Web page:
Matrix of literacies
Being articulate is a life skill.
Q: Distance …
A: Cisco telepresence system on west coast of Ireland. He does lectures from home. 5 universities. Notion of distance is not relevant any more.

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Playing Games and growing trees  Andrew Walsh Huddersfield @andywalsh999

Lemontree Cake
Lemontree gave away cake on a stick

This session really appealed to me as I am interested in the gamification of learning. Huddersfield have done a lot of work on the connection between library use and student achievement. One of their findings was that the physical library didn’t make a difference. This meant they wanted more serious use from students who came in for social reasons by putting a game over top of library usage.

You can view the game here
There is also more information here.
 The game connects with Facebook and a lot of the social interaction is in Facebook. Once registered you don’t have to go on to lemon tree you can see what you are doing in Facebook.
As always data protection is an issue so they make sure people are happy to share data I.e. what books you borrow and under settings you can turn off what information is shared.
One of the key benefits appeared to be that it can be used to see what other people from courses found useful.
As is often the case as interesting as the game looks the thing that stuck with me (as I doubt we would be going down the game line) was the promotion suggestions:
  • Little cards including things like “playing the library”
  • No big worthy things
  • Low key and fun
  • One poster
  • Messages that appear on plasma screens
  • Has to be fun and inviting
  • Cards are being scattered
  • Put it in high demand books
  • Also put codes to reward in low use books.

Details of the presentation are here:

Http://eprints.hud.ac.uk/13125/

Mobile technology and information literacy instruction: the McGill Library Experience. Maria Savova, Robin Canuel and Chad Crichton

McGill library from the palm of your hand – delivered to librarians as wells as students and faculty
There were several good points made to be aware of when looking at the use and implementation of mobile technologies.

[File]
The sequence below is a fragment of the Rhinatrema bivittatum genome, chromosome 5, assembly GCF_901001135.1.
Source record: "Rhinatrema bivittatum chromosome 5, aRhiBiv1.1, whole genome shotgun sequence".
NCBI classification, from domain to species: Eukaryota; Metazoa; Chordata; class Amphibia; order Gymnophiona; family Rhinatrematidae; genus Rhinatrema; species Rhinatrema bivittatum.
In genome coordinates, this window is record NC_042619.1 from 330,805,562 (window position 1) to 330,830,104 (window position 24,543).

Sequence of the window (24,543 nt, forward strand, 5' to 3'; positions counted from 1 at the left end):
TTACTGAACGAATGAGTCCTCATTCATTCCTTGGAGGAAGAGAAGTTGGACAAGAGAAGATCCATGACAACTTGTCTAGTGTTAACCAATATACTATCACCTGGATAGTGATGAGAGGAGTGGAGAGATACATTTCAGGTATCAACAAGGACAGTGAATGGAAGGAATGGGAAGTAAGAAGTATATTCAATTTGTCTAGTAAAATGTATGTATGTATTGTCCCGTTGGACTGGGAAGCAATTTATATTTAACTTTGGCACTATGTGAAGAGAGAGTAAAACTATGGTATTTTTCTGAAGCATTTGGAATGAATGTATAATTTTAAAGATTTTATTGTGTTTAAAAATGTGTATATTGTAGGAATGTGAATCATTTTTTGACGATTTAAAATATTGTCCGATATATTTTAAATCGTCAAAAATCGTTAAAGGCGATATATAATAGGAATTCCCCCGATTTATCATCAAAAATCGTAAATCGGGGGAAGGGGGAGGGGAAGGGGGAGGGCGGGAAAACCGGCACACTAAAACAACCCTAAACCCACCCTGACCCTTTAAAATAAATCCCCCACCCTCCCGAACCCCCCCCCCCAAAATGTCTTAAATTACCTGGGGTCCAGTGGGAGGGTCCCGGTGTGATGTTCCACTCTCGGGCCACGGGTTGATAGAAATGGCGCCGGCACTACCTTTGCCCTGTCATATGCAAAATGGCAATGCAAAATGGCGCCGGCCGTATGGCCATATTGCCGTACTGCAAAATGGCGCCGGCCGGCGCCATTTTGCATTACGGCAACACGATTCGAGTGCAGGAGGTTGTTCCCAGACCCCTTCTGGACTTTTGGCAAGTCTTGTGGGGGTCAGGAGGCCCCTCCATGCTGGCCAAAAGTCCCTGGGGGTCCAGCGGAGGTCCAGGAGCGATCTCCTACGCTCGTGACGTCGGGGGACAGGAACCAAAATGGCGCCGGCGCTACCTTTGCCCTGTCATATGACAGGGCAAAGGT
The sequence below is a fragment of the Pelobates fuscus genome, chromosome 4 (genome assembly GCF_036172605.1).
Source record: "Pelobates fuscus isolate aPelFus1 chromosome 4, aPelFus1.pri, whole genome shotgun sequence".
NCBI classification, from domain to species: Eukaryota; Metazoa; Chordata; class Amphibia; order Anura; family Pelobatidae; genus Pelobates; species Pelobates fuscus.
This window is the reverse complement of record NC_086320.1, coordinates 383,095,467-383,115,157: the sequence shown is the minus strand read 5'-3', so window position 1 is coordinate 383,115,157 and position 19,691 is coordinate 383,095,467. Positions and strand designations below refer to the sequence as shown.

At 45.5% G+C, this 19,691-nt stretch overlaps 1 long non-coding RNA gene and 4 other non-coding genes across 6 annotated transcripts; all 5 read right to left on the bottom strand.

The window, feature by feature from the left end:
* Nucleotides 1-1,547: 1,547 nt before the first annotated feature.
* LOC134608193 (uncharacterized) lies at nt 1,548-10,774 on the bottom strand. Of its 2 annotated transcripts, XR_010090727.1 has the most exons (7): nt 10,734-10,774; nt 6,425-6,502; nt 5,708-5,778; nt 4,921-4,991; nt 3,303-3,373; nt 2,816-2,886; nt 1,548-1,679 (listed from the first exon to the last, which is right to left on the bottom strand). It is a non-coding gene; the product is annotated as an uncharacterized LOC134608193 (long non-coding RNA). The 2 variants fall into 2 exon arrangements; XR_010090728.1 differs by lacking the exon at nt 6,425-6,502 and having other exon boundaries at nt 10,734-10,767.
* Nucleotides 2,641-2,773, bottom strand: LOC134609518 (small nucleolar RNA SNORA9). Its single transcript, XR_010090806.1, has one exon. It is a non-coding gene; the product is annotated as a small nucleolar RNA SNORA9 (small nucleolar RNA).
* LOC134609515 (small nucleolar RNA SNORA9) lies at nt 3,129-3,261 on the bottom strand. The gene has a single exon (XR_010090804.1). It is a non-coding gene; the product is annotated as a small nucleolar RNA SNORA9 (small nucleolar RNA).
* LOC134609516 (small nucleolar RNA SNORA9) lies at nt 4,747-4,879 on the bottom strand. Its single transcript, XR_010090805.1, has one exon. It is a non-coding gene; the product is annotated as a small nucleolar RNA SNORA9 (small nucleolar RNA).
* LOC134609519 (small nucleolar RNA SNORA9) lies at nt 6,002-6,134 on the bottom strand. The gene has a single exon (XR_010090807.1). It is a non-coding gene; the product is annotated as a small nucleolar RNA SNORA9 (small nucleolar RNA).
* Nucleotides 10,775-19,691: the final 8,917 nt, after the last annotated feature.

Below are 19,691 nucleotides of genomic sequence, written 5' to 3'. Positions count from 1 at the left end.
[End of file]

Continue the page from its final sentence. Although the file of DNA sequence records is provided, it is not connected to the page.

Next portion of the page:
• Have to establish what is possible on different ereaders etc (wifi or 3G or not)
  • Ezproxy helps use on mobile devices
  • Challenges – it isn’t clear from the catalogue if book can be downloaded
  • Also availability – can’t tell if someone has downloaded it already (some limits to number of downloads)
  • Ebsco – need to download PDF for use offline.
  • Problem PDF is a picture not text. Doesn’t work well on ereaders.
  • Reflowable text – ePub, amazon azw kindle format, mobipocket reader format – universal eBook Reader for PDAs
  • Science direct allows you to convert into ePub /Mobipocket
  • Calibre allows you to change formats (as long as not protected by digital rights)
  • Different devices have different structures i.e. file structure in Android is different to Apple.
New ways of searching for information
  • Voice search –
    Most mobile devices have voice connectivity
    Shazam / soundhound technology – biologists use it by capturing birdsong and identifying birds
  • Visual search – Google goggles – can not only identify things in images but also if you take pic of an image it will find other references to the image (for example a picture of a painting)
  • Context specific – Location aware search results – world cat mobile use it. Computer finder.
  • Barcodes/QR codes -QR codes – super easy to implement.
  • Augmented reality – point camera at reality around you, brings information in around you. Layar app – information about our campus, direct where,how to get to library.

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Information literacy through inquiry: using problem-based learning in information literacy instruction Alan Carbery

This presentation was probably the unexpected highlight of the conference. Unfortunately I was so gripped I forgot to make notes. This is the presentation:
I have used PBL a lot in my previous work  but not so much recently. Alan’s presentation inspired me to think about how I could use it in the future again.